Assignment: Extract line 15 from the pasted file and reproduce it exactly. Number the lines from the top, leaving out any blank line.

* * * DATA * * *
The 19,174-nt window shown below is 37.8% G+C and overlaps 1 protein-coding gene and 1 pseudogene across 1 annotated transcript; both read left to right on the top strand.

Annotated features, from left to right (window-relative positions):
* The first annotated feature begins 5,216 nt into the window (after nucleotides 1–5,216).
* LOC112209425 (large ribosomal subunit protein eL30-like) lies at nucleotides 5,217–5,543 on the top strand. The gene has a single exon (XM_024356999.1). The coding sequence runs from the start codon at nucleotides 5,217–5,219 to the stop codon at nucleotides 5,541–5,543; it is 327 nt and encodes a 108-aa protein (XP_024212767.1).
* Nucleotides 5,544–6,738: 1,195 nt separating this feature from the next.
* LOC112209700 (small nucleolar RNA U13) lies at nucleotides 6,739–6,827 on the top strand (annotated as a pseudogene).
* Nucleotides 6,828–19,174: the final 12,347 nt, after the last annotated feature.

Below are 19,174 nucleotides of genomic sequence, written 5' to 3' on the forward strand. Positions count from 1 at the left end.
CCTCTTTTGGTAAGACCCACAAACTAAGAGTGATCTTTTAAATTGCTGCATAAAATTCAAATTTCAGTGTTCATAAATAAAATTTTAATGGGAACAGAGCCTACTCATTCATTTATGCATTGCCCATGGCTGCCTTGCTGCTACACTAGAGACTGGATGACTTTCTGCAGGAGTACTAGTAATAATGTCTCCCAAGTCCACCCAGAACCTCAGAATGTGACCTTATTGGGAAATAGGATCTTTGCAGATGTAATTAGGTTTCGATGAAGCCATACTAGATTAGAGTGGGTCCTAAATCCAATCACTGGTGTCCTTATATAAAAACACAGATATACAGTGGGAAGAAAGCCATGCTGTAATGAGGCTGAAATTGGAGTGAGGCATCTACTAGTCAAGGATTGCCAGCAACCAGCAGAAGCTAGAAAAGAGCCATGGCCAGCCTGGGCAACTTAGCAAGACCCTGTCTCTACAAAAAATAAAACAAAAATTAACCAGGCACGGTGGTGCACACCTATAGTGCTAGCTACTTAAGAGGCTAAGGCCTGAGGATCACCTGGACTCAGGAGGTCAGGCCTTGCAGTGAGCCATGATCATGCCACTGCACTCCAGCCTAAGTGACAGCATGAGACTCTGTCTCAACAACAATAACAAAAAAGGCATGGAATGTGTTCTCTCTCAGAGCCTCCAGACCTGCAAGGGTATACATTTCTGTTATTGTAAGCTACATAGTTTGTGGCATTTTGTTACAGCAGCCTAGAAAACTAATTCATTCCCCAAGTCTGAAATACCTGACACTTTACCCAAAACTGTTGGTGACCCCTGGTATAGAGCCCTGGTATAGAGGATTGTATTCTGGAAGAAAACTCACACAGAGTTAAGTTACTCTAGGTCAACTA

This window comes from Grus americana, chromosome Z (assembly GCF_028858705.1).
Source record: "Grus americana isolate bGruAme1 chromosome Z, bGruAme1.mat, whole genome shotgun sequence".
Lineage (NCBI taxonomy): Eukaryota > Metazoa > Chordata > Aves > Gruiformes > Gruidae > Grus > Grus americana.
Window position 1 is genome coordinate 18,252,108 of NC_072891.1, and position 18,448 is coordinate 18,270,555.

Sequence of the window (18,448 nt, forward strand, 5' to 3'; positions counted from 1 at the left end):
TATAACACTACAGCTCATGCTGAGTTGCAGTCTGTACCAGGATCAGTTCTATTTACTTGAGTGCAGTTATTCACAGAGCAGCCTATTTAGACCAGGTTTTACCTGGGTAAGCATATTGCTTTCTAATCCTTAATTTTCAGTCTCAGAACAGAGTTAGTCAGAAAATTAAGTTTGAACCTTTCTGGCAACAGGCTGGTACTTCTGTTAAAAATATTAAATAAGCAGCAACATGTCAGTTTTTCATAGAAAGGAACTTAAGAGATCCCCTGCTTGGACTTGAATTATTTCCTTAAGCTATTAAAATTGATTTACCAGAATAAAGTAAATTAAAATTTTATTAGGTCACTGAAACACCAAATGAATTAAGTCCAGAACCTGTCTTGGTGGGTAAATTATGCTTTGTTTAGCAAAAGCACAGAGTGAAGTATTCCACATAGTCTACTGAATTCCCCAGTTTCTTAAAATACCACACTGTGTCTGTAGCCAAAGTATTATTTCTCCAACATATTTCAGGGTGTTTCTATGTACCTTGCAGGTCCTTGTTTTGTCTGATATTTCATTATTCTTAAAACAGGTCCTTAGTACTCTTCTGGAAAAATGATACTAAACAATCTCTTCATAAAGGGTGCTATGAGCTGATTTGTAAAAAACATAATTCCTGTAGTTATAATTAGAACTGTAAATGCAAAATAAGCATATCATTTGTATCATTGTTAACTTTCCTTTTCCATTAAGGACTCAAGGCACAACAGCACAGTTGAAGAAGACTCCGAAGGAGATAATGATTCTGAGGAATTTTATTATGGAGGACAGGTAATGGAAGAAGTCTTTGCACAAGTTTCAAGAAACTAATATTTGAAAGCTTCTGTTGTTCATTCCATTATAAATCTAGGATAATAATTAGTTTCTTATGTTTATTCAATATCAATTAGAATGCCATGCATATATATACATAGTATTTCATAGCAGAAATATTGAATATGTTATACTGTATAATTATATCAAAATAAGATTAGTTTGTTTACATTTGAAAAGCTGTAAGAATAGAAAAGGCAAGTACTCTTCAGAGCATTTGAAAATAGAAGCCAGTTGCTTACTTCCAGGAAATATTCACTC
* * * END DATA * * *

TATAACACTACAGCTCATGCTGAGTTGCAGTCTGTACCAGGATCAGTTCTATTTACTTGAGTGCAGTTATTCACAGAGCAGCCTATTTAGACCAGGTTTTACCTGGGTAAGCATATTGCTTTCTAATCCTTAATTTTCAGTCTCAGAACAGAGTTAGTCAGAAAATTAAGTTTGAACCTTTCTGGCAACAGGCTGGTACTTCTGTTAAAAATATTAAATAAGCAGCAACATGTCAGTTTTTCATAGAAAGGAACTTAAGAGATCCCCTGCTTGGACTTGAATTATTTCCTTAAGCTATTAAAATTGATTTACCAGAATAAAGTAAATTAAAATTTTATTAGGTCACTGAAACACCAAATGAATTAAGTCCAGAACCTGTCTTGGTGGGTAAATTATGCTTTGTTTAGCAAAAGCACAGAGTGAAGTATTCCACATAGTCTACTGAATTCCCCAGTTTCTTAAAATACCACACTGTGTCTGTAGCCAAAGTATTATTTCTCCAACATATTTCAGGGTGTTTCTATGTACCTTGCAGGTCCTTGTTTTGTCTGATATTTCATTATTCTTAAAACAGGTCCTTAGTACTCTTCTGGAAAAATGATACTAAACAATCTCTTCATAAAGGGTGCTATGAGCTGATTTGTAAAAAACATAATTCCTGTAGTTATAATTAGAACTGTAAATGCAAAATAAGCATATCATTTGTATCATTGTTAACTTTCCTTTTCCATTAAGGACTCAAGGCACAACAGCACAGTTGAAGAAGACTCCGAAGGAGATAATGATTCTGAGGAATTTTATTATGGAGGACAGGTAATGGAAGAAGTCTTTGCACAAGTTTCAAGAAACTAATATTTGAAAGCTTCTGTTGTTCATTCCATTATAAATCTAGGATAATAATTAGTTTCTTATGTTTATTCAATATCAATTAGAATGCCATGCATATATATACATAGTATTTCATAGCAGAAATATTGAATATGTTATACTGTATAATTATATCAAAATAAGATTAGTTTGTTTACATTTGAAAAGCTGTAAGAATAGAAAAGGCAAGTACTCTTCAGAGCATTTGAAAATAGAAGCCAGTTGCTTACTTCCAGGAAATATTCACTC